Oil futures fell early Monday, feeling pressure after a weak reading on China factory activity and a widening of COVID-19 curbs by the country. Previously beaten-down natural-gas futures, however, were soaring.
- West Texas Intermediate crude for December delivery CL.1, -1.17% CL00, -1.40% CLZ22, -1.17% fell $1.26, or 1.4%, to $86.64 a barrel on the New York Mercantile Exchange.
- December Brent crude BRNZ22, -0.94%, the global benchmark, was down $1.12, or 1.2%, at $94.65 a barrel on ICE Futures Europe, while January Brent BRN00, -0.86% BRNF23, -0.86%, the most actively traded contract, declined $1.19, or 1.3%, to $92.58 a barrel.
- Back on Nymex, December natural gas NGZ22, +8.50% surged 10.5% to $6.281 per million British thermal units, nearly halving its October loss to 10.9%, according to FactSet.
- November gasoline RBX22, -1.60% fell 1.9% to $2.853 a gallon, while November heating oil HOX22, -4.16% was up 0.4% at $4.569 a gallon.
Oil was under pressure after China’s official gauges for measuring factory, construction and service activities all fell into contraction territory in October, underlining fears about economic weakness — and crude demand — by the world’s second-largest economy.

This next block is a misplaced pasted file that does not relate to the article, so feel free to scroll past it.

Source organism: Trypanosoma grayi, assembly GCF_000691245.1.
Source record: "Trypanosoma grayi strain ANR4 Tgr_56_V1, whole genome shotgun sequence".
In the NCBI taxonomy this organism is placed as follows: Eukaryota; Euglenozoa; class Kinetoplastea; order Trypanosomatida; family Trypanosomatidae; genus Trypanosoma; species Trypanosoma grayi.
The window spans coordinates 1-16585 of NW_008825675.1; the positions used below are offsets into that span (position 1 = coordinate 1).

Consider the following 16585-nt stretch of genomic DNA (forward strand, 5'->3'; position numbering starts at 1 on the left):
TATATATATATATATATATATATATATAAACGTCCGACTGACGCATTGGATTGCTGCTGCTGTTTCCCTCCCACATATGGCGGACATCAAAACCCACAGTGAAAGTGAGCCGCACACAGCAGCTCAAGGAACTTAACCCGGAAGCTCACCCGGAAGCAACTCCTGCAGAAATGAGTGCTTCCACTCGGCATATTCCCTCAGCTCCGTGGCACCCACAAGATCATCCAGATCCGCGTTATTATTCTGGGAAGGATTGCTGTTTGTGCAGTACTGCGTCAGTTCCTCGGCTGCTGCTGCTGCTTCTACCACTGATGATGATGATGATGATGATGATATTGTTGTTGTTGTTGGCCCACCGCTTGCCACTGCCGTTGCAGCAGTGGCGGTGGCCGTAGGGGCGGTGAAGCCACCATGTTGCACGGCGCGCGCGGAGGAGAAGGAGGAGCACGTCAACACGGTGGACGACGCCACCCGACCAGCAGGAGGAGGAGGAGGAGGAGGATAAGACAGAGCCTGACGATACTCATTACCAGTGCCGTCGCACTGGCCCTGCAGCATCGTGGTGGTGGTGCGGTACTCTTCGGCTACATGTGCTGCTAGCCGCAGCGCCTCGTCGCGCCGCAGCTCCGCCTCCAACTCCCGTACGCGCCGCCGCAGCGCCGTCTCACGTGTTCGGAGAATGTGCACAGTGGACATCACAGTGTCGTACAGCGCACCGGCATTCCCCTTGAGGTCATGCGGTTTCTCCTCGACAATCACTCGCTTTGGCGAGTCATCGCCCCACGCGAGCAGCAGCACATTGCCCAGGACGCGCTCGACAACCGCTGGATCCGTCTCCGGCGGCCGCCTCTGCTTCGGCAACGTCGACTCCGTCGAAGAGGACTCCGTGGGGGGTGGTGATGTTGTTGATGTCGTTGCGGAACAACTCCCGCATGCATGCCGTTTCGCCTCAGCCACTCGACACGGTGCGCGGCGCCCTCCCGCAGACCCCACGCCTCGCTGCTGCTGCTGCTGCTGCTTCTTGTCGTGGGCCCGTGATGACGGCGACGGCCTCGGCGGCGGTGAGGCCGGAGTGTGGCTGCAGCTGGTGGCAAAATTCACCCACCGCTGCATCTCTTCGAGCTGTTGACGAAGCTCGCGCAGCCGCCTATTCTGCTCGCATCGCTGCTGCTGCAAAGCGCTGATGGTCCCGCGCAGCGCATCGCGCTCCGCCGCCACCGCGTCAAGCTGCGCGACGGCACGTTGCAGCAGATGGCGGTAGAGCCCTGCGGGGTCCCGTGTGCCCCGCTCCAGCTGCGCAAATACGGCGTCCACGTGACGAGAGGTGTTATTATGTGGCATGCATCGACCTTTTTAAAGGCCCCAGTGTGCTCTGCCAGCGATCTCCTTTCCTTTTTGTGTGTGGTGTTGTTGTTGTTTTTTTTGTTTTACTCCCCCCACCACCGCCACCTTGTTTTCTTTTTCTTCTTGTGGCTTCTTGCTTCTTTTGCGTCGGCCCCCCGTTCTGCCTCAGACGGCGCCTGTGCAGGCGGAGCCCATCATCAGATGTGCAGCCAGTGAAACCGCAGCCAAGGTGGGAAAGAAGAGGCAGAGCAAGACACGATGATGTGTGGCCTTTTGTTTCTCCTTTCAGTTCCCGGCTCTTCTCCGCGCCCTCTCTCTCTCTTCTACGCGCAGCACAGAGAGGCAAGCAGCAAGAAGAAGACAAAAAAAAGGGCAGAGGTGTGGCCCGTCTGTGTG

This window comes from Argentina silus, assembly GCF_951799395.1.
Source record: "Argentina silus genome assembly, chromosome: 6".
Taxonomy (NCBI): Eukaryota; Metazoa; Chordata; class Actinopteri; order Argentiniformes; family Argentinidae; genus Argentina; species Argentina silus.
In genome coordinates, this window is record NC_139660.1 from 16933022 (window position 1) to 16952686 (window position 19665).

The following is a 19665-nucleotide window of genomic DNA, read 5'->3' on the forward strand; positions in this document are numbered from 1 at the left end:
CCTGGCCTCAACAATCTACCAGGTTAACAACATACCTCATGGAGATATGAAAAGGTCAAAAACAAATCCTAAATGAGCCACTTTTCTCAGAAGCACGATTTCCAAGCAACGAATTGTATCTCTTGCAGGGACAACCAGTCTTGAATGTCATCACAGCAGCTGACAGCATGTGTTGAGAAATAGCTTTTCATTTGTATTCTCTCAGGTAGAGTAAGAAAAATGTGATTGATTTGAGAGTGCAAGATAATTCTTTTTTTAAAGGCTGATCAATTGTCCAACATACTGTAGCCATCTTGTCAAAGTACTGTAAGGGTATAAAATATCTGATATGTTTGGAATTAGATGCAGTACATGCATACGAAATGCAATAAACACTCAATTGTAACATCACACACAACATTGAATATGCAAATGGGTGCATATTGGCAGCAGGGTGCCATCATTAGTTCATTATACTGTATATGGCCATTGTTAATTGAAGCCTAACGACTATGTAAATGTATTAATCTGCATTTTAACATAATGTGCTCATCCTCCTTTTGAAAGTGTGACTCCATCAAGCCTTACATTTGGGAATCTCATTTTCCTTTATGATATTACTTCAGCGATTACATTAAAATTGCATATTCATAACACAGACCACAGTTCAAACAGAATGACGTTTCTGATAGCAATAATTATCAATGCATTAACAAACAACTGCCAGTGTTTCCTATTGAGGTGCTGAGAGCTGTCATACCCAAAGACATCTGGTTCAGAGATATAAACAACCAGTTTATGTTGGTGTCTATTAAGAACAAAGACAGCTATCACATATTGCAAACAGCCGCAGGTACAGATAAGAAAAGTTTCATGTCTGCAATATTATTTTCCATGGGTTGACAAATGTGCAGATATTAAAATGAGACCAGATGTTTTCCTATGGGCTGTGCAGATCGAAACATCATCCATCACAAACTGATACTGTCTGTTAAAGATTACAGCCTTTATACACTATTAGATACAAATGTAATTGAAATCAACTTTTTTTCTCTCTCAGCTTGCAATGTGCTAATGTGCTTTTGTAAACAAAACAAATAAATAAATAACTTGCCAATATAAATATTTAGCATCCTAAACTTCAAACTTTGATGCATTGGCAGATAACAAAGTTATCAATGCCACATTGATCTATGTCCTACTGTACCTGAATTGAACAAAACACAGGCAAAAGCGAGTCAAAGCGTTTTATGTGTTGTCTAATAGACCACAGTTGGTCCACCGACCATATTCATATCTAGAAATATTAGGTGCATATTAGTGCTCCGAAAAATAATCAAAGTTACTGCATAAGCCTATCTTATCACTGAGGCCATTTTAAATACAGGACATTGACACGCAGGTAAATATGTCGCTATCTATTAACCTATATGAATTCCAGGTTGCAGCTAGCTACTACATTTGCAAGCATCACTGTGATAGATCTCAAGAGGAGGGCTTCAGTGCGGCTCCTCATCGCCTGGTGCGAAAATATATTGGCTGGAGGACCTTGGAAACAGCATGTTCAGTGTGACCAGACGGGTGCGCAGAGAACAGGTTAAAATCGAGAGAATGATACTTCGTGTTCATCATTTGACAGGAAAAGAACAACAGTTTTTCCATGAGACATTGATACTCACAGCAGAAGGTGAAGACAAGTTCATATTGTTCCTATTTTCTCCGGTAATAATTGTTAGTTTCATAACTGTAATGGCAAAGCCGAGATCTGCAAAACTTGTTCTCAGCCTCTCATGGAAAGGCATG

The official manufacturing purchasing managers index fell to 49.2 in October, compared with 50.1 in September, the National Bureau of Statistics said Monday. Economists polled by The Wall Street Journal had, on average, looked for a reading of 49.7. A reading of less than 50 indicates a contraction in activity.
China’s official nonmanufacturing PMI, which covers service and construction activity, fell to 48.7 in October from 50.6 in September, weighed down by the slumping service sector and slower growth in construction activity, according to the statistics bureau.
Meanwhile, news reports said Chinese cities were expanding COVID-19 lockdowns in an effort to control the spread of the virus. Lockdowns have been blamed for curtailing crude imports by China and weighing on economic activity.
“Investors have been disappointed by today’s Chinese PMI data falling short, below expectations,” with the reading reviving “fears of both slower growth and oil demand” and limiting risk appetite, said Pierre Veyret, technical analyst at ActivTrades, in emailed comments.
Natural-gas futures remained volatile, building on last week’s 3.9% rebound.
The Monday bounce is a continuation of recent developments around renewed liquefied natural-gas flows, with U.S. prices staring to recover after more than halving over the past two months, said Ole Hansen, head of commodity strategy at Saxo Bank.
A stronger-than-expected build in U.S. inventories has started to slow as flows to LNG exporting plants, which had been curtailed in part due to a fire at a major Texas facility, have picked up the pace, tightening domestic supplies, he said.
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Barbara Kollmeyer contributed to this article.